“In October 2013, the pilot of a Cessna 172 aircraft became unwell whilst flying from Skegness, Lincolnshire, England. His 77-year-old passenger, John Wildey, who had served in the air force but not as aircrew, controlled the plane for over an hour and landed it safely at Humberside Airport under instruction from air traffic controllers, two flying instructors, and the crew of a Westland Sea King helicopter.”

With that many people involved I’m just picturing a free-for-all in the control tower as each person fights to be the one to talk the pilot down.

My bolding

Not to take anything away from her bravery but it’s not what the OP is discussing. From the article

I’m the wrong person in an emergency, as I would not be level-headed, but I had two “experience” type flights with instructors in Cessnas a dozen years ago, with five or six touch-and-goes.

The first instructor wasn’t particularly interested in explaining what was happening, he was just letting us have fun. The second one was really great on explaining the theory and what to look for as we were lining up, descending, etc. I can see how having the right instructor would make a huge difference.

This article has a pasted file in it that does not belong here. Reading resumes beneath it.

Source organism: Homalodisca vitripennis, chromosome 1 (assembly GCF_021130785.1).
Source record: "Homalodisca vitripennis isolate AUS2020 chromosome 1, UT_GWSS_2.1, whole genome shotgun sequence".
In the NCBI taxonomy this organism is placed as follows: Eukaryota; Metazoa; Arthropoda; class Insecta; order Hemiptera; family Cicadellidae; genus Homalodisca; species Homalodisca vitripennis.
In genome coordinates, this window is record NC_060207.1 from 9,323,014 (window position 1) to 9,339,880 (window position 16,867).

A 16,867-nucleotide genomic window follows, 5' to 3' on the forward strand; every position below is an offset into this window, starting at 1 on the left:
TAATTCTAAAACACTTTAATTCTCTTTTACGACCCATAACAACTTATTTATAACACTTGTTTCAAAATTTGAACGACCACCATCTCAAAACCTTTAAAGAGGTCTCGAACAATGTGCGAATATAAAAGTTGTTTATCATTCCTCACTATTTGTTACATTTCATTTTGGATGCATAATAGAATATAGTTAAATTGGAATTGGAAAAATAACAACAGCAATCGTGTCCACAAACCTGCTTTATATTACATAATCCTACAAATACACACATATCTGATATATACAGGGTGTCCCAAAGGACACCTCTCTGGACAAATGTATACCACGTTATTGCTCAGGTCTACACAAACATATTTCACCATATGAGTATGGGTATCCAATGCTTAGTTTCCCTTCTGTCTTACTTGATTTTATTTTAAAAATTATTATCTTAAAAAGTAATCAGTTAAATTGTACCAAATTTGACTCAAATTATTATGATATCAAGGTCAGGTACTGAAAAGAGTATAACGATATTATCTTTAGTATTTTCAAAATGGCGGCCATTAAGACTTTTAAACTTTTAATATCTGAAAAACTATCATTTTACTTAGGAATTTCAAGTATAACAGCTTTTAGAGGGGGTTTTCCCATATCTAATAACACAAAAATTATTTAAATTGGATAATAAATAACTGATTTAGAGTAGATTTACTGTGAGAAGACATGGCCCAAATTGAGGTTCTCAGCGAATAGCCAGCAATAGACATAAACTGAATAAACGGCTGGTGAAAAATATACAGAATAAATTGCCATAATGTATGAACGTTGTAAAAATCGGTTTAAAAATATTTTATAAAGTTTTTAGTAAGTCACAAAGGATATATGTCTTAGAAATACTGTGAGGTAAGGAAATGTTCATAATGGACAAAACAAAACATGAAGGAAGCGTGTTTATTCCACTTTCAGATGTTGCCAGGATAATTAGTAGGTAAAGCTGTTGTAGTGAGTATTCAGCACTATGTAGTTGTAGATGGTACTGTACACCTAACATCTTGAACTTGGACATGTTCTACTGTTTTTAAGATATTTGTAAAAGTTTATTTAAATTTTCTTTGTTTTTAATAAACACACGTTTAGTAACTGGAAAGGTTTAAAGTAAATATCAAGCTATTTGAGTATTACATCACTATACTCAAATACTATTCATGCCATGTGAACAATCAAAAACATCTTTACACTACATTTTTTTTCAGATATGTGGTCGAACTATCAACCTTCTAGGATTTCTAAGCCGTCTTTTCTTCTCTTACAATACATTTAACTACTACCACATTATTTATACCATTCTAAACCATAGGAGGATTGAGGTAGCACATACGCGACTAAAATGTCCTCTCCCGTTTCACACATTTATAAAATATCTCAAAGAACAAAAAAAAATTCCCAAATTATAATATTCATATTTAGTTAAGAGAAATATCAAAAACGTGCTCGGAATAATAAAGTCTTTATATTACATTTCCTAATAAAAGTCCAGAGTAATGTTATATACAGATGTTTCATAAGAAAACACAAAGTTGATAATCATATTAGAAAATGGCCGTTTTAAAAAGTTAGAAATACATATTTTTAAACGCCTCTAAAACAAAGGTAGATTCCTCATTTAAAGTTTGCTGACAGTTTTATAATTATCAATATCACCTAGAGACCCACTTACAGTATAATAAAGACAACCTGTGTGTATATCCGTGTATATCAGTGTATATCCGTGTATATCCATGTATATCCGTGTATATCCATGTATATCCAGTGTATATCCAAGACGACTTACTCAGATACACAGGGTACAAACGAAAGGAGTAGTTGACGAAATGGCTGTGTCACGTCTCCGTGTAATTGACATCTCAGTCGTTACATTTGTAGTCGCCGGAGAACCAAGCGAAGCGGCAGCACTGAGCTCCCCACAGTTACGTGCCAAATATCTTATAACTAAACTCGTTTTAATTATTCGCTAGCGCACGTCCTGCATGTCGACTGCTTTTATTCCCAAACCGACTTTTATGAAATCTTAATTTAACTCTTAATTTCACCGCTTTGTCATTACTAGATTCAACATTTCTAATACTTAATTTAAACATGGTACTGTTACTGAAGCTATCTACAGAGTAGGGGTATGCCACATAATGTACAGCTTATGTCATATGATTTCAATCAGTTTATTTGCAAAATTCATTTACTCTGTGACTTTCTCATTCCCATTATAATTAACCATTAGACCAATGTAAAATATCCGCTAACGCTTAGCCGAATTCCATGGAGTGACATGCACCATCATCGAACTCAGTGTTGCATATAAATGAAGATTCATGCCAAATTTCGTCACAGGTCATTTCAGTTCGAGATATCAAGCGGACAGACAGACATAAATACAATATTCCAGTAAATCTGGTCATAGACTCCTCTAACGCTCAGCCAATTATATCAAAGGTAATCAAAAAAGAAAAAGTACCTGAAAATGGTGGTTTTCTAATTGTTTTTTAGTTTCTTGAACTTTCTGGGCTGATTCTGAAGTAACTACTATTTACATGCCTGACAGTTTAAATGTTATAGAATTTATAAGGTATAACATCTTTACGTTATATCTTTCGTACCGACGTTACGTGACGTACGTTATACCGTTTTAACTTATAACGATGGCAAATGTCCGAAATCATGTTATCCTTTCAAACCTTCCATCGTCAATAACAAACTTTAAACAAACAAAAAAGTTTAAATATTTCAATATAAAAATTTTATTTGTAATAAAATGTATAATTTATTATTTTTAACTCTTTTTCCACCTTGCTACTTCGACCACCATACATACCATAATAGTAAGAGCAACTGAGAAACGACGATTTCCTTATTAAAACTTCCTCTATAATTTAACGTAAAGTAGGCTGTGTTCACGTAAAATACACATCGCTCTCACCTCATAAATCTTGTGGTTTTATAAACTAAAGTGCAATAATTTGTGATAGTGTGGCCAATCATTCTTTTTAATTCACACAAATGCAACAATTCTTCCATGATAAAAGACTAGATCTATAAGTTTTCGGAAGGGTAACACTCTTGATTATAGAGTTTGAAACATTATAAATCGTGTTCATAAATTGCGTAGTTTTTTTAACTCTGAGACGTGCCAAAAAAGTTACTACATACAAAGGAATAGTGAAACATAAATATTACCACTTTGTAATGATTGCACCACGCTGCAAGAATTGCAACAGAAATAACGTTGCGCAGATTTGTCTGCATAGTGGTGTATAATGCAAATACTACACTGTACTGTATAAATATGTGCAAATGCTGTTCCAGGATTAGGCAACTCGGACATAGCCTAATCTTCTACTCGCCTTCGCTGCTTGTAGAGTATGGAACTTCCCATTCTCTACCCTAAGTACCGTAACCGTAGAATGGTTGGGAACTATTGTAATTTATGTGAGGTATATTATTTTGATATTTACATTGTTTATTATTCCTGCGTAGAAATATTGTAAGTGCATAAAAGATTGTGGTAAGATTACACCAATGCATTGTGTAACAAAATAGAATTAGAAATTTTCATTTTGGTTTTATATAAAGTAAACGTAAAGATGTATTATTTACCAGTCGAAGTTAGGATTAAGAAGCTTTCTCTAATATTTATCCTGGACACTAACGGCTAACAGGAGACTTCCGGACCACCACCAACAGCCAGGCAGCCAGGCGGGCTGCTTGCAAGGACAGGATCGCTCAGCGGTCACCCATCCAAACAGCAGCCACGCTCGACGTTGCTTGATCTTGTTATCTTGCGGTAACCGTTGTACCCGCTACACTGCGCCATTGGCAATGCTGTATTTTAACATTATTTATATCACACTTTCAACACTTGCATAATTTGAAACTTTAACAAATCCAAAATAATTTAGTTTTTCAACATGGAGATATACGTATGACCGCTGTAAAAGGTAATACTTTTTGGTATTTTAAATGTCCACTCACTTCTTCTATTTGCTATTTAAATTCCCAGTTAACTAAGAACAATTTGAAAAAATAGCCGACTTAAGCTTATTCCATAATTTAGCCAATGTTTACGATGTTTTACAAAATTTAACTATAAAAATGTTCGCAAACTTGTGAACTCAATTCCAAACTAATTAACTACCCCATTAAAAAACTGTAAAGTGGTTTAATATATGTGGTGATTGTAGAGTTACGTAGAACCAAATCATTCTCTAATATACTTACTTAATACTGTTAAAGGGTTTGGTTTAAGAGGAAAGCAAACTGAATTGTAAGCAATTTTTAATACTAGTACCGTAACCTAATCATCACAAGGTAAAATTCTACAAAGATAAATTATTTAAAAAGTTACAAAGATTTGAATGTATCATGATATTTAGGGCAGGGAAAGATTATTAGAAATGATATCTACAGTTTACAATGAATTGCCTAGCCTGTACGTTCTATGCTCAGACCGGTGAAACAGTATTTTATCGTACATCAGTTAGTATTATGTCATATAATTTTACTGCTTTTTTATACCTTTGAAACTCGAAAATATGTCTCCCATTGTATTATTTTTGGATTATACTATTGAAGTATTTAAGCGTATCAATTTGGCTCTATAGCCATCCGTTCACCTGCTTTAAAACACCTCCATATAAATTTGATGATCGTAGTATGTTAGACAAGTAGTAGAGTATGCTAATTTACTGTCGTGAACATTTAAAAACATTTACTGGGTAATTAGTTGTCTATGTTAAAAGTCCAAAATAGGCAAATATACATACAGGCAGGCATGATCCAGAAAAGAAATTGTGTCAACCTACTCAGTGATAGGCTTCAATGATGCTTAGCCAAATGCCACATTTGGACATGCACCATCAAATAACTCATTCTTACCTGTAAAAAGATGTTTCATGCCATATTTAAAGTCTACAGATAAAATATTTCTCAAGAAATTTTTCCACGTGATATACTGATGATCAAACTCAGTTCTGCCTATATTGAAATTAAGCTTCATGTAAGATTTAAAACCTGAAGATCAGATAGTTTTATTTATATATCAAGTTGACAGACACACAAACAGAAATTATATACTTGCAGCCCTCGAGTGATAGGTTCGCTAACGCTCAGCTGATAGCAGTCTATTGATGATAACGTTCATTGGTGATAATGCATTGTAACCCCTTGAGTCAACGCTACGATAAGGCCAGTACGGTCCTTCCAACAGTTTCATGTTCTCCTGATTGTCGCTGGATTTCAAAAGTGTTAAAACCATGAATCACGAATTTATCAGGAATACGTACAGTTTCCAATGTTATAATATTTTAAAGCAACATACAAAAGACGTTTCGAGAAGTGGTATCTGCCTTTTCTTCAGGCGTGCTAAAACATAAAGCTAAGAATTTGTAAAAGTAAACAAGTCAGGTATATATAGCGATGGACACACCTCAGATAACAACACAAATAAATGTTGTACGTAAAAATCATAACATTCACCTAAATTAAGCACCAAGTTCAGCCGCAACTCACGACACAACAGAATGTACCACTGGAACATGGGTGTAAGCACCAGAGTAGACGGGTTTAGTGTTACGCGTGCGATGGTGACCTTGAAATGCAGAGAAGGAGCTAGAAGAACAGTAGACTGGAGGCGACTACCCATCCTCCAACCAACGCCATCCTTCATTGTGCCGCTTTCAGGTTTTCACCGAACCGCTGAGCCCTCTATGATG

That’s an interesting possibility. I’ve been up in float planes a few times, but never at the controls. When a plane is fitted with floats there’s a supplement added to the operations manual. I was reading one of those once and it described a situation I hadn’t considered.

Apparently, when landing on glassy-smooth water there’s no way to tell how high you are. You can’t see the surface of the water; either a reflection of the sky, or you’re looking through the water at the bottom. You can land safely, though, by configuring the plane for a particular airspeed and rate-of-descent (the numbers were in the supplement) and just hold that configuration until the floats touch the water. By that technique, it sounds doable. ATC could just direct the passenger to adjust the elevator trim and throttle until they had the plane properly set up, then it lands itself.

Other things I’ve heard about float flying make me think it would be harder than a land plane. There are issues with wind direction and controlability on the water, and with transitioning from being “on the step” (when the plane is skimming across the water) to displacement mode (floating rather than skimming). Best bet might be to set the proper airspeed, get the plane turned directly into the wind, pull out the throttle for the right sink rate, touch down, decrease power to come off the step, shut the engine off, and get a boat to them before they drift away.

PSA: never smoke cannabis if you plan on flying an airplane!

IANAP, but I think that there are a few ways to improve the overall chance of walking away. I would hope that there would be enough fuel that I could get a good feel for the controls at a safe altitude, and possibly even make some practice approaches to the runway. Having a direct line of sight for the person talking me down (so they could talk to me about my altitude and approach) would also be helpful, I imagine.